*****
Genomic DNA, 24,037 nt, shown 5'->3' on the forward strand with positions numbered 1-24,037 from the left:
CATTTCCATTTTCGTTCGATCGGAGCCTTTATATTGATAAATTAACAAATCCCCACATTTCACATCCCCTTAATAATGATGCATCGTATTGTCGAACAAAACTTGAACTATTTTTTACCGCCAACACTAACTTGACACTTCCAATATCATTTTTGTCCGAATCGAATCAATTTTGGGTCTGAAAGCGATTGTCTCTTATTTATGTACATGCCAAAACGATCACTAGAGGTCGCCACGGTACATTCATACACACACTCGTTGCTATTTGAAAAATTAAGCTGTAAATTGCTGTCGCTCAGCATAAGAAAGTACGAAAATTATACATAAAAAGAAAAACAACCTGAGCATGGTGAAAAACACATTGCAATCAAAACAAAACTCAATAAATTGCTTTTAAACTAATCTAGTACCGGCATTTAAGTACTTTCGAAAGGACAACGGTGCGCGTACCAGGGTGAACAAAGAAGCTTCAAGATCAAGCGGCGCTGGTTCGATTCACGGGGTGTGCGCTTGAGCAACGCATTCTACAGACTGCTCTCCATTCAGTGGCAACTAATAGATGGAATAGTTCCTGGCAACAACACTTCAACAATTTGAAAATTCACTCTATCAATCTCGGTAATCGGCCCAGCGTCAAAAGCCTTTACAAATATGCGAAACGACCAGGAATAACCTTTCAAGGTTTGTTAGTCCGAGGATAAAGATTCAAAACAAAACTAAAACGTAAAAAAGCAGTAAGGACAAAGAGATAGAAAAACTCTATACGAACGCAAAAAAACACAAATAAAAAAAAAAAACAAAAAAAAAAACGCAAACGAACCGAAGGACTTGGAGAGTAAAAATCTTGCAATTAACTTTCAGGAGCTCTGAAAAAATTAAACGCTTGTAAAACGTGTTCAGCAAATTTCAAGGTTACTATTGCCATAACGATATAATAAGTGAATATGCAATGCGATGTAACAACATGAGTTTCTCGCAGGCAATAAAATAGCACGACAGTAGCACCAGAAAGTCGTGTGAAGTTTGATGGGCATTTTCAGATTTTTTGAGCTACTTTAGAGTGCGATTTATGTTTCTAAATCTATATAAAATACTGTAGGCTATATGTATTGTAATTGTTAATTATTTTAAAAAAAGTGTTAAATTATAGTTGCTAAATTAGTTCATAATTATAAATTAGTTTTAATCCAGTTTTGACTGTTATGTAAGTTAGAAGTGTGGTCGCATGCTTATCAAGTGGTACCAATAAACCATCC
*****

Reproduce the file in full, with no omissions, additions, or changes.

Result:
Genomic DNA, 24,037 nt, shown 5'->3' on the forward strand with positions numbered 1-24,037 from the left:
CATTTCCATTTTCGTTCGATCGGAGCCTTTATATTGATAAATTAACAAATCCCCACATTTCACATCCCCTTAATAATGATGCATCGTATTGTCGAACAAAACTTGAACTATTTTTTACCGCCAACACTAACTTGACACTTCCAATATCATTTTTGTCCGAATCGAATCAATTTTGGGTCTGAAAGCGATTGTCTCTTATTTATGTACATGCCAAAACGATCACTAGAGGTCGCCACGGTACATTCATACACACACTCGTTGCTATTTGAAAAATTAAGCTGTAAATTGCTGTCGCTCAGCATAAGAAAGTACGAAAATTATACATAAAAAGAAAAACAACCTGAGCATGGTGAAAAACACATTGCAATCAAAACAAAACTCAATAAATTGCTTTTAAACTAATCTAGTACCGGCATTTAAGTACTTTCGAAAGGACAACGGTGCGCGTACCAGGGTGAACAAAGAAGCTTCAAGATCAAGCGGCGCTGGTTCGATTCACGGGGTGTGCGCTTGAGCAACGCATTCTACAGACTGCTCTCCATTCAGTGGCAACTAATAGATGGAATAGTTCCTGGCAACAACACTTCAACAATTTGAAAATTCACTCTATCAATCTCGGTAATCGGCCCAGCGTCAAAAGCCTTTACAAATATGCGAAACGACCAGGAATAACCTTTCAAGGTTTGTTAGTCCGAGGATAAAGATTCAAAACAAAACTAAAACGTAAAAAAGCAGTAAGGACAAAGAGATAGAAAAACTCTATACGAACGCAAAAAAACACAAATAAAAAAAAAAAACAAAAAAAAAAACGCAAACGAACCGAAGGACTTGGAGAGTAAAAATCTTGCAATTAACTTTCAGGAGCTCTGAAAAAATTAAACGCTTGTAAAACGTGTTCAGCAAATTTCAAGGTTACTATTGCCATAACGATATAATAAGTGAATATGCAATGCGATGTAACAACATGAGTTTCTCGCAGGCAATAAAATAGCACGACAGTAGCACCAGAAAGTCGTGTGAAGTTTGATGGGCATTTTCAGATTTTTTGAGCTACTTTAGAGTGCGATTTATGTTTCTAAATCTATATAAAATACTGTAGGCTATATGTATTGTAATTGTTAATTATTTTAAAAAAAGTGTTAAATTATAGTTGCTAAATTAGTTCATAATTATAAATTAGTTTTAATCCAGTTTTGACTGTTATGTAAGTTAGAAGTGTGGTCGCATGCTTATCAAGTGGTACCAATAAACCATCC